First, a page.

Inside the SOC
A Surge of Vidar: Network-based details of a prolific info-stealer
In the latter half of 2022, Darktrace observed a rise in Vidar Stealer infections across its client base. These infections consisted in a predictable series of network behaviors, including usage of certain social media platforms for the retrieval of Command and Control (C2) information and usage of certain URI patterns in C2 communications. In the blog post, we will provide details of the pattern of network activity observed in these Vidar Stealer infections, along with details of Darktrace’s coverage of the activity.
Background on Vidar Stealer
Vidar Stealer, first identified in 2018, is an info-stealer capable of obtaining and then exfiltrating sensitive data from users’ devices. This data includes banking details, saved passwords, IP addresses, browser history, login credentials, and crypto-wallet data . The info-stealer, which is typically delivered via malicious spam emails, cracked software websites, malicious ads, and websites impersonating legitimate brands, is known to access profiles on social media platforms once it is running on a user’s device. The info-stealer does this to retrieve the IP address of its Command and Control (C2) server. After retrieving its main C2 address, the info-stealer, like many other info-stealers, is known to download several third-party Dynamic Link Libraries (DLLs) which it uses to gain access to sensitive data saved on the infected device. The info-stealer then bundles the sensitive data which it obtains and sends it back to the C2 server.
Details of Attack Chain
In the second half of 2022, Darktrace observed the following pattern of activity within many client networks:
1. User’s device makes an HTTPS connection to Telegram and/or to a Mastodon server
2. User’s device makes an HTTP GET request with an empty User-Agent header, an empty Host header and a target URI consisting of 4 digits to an unusual, external endpoint
3. User’s device makes an HTTP GET request with an empty User-Agent header, an empty Host header and a target URI consisting of 10 digits followed by ‘.zip’ to the unusual, external endpoint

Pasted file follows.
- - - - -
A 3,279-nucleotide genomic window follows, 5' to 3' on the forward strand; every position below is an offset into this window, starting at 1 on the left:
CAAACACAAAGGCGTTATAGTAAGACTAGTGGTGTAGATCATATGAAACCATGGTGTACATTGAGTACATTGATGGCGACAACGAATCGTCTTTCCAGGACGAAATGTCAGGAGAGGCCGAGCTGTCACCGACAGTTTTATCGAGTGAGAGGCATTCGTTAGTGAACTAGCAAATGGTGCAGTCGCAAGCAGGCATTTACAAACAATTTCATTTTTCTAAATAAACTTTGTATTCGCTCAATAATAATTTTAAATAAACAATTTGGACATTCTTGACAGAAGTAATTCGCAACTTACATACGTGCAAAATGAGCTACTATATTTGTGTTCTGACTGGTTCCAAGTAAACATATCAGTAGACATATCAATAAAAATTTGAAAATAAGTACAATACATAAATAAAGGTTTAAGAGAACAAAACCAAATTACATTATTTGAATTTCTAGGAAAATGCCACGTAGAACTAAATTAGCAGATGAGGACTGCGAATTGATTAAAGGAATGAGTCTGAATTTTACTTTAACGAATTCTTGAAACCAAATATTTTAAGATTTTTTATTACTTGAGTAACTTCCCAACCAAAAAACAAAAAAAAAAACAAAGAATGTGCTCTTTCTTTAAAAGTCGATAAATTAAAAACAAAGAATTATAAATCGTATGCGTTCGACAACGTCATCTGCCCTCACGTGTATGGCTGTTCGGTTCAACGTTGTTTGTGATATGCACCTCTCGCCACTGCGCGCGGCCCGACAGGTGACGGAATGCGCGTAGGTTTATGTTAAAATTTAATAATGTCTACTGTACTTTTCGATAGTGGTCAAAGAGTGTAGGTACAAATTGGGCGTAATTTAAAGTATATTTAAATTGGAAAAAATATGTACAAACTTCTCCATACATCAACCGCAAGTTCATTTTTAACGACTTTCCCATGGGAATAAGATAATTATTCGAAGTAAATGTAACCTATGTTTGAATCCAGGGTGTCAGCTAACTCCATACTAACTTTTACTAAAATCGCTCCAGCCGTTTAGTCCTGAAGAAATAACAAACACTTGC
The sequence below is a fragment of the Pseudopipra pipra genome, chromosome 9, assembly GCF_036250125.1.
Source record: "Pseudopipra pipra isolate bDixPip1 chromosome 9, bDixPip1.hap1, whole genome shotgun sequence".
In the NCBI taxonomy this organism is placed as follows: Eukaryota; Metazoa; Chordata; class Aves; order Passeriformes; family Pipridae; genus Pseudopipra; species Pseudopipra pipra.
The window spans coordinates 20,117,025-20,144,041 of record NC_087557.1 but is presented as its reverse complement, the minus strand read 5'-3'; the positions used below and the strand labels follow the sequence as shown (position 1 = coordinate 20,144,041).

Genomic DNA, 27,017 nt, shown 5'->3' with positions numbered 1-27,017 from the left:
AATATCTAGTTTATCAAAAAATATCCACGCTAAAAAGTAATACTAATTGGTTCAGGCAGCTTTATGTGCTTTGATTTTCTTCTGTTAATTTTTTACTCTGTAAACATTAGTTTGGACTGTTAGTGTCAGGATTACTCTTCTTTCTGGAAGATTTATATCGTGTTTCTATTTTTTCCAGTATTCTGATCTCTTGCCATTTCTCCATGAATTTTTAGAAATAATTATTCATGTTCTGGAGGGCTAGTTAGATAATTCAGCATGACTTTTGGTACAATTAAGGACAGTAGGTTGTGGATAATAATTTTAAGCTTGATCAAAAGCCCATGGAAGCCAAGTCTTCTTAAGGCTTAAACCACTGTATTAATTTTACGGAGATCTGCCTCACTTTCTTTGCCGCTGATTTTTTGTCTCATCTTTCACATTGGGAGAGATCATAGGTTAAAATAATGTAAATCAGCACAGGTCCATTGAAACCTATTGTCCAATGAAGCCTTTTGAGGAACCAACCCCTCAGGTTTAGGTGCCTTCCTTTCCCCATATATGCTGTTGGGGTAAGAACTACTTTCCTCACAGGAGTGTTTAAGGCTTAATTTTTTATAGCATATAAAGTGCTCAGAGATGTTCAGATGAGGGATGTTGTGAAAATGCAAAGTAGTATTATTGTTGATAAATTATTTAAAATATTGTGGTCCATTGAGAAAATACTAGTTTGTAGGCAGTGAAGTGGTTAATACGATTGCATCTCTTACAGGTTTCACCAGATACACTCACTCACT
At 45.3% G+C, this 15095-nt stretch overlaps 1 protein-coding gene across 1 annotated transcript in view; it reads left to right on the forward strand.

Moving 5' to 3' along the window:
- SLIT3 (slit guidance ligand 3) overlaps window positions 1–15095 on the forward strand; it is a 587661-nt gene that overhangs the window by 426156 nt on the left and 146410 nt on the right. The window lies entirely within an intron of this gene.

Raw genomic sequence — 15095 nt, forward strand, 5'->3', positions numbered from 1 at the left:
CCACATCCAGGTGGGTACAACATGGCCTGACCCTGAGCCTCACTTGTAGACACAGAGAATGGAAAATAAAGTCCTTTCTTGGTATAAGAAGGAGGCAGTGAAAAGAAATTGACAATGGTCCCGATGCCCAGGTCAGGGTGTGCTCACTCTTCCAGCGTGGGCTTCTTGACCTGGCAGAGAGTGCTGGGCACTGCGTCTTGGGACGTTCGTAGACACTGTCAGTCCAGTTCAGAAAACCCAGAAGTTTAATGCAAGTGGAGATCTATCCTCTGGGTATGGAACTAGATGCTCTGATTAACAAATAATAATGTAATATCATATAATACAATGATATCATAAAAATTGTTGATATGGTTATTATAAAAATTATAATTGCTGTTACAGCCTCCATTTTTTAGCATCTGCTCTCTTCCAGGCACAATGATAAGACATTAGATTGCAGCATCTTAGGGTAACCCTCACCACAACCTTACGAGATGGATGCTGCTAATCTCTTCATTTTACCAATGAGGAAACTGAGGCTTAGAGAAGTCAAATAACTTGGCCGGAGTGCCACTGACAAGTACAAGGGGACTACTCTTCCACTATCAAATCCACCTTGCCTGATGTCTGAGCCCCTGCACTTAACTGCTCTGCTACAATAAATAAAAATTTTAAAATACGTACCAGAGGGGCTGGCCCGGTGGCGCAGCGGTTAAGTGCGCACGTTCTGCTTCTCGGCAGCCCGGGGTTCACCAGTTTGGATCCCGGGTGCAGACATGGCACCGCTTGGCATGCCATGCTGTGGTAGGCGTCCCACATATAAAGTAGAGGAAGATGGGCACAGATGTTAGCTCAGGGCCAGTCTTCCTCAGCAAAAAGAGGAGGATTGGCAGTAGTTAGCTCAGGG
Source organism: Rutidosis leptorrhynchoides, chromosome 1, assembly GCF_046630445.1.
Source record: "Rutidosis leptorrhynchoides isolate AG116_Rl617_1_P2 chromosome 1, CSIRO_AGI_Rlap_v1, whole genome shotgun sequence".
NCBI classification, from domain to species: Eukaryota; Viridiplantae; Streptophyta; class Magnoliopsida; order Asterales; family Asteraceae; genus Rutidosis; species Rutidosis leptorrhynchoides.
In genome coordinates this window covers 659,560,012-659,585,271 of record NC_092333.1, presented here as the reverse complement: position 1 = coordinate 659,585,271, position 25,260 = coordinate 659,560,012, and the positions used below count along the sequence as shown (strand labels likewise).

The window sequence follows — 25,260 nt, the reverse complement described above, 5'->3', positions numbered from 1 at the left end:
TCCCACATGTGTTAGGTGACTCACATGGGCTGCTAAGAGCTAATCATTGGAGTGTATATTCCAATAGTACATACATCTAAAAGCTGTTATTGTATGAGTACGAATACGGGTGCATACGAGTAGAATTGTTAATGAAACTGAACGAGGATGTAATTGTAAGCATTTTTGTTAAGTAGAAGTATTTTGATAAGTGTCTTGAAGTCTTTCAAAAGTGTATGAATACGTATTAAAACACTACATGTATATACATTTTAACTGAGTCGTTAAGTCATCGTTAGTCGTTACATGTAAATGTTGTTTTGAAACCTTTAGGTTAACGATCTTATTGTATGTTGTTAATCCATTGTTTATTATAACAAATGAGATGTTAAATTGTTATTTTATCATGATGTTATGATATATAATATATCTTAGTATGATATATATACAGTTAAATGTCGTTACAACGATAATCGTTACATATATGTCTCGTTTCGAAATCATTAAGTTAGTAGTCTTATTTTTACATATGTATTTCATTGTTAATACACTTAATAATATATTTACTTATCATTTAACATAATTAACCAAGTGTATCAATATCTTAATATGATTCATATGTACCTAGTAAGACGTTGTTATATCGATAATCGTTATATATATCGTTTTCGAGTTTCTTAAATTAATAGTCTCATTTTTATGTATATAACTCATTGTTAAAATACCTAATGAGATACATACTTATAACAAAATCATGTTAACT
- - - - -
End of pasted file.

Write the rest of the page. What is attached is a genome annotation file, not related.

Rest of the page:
4. User’s device makes an HTTP POST request with an empty User-Agent header, an empty Host header, and the target URI ‘/’ to the unusual, external endpoint
Each of these activity chains occurred as the result of a user running Vidar Stealer on their device. No common method was used to trick users into running Vidar Stealer on their devices. Rather, a variety of methods, ranging from malspam to cracked software downloads appear to have been used.
Once running on a user’s device, Vidar Stealer went on to make an HTTPS connection to either Telegram (https://t[.]me/) or a Mastodon server (https://nerdculture[.]de/ or https://ioc[.]exchange/). Telegram and Mastodon are social media platforms on which users can create profiles. Malicious actors are known to create profiles on these platforms and then to embed C2 information within the profiles’ descriptions . In the Vidar cases observed across Darktrace’s client base, it seems that Vidar contacted Telegram and/or Mastodon servers in order to retrieve the IP address of its C2 server from a profile description. Since social media platforms are typically trusted, this ‘Dead Drop’ method of sharing C2 details with malware samples makes it possible for threat actors to regularly update C2 details without the communication of these changes being blocked.
After retrieving its C2 address from the description of a Telegram or Mastodon profile, Vidar went on to make an HTTP GET request with an empty User-Agent header, an empty Host header and a target URI consisting of 4 digits to its C2 server. The sequences of digits appearing in these URIs are campaign IDs. The C2 server responded to Vidar’s GET request with configuration details that likely informed Vidar’s subsequent data stealing activities.
After receiving its configuration details, Vidar went on to make a GET request with an empty User-Agent header, an empty Host header and a target URI consisting of 10 digits followed by ‘.zip’ to the C2 server. This request was responded to with a ZIP file containing legitimate, third-party Dynamic Link Libraries such as ‘vcruntime140.dll’. Vidar used these libraries to gain access to sensitive data saved on the infected host.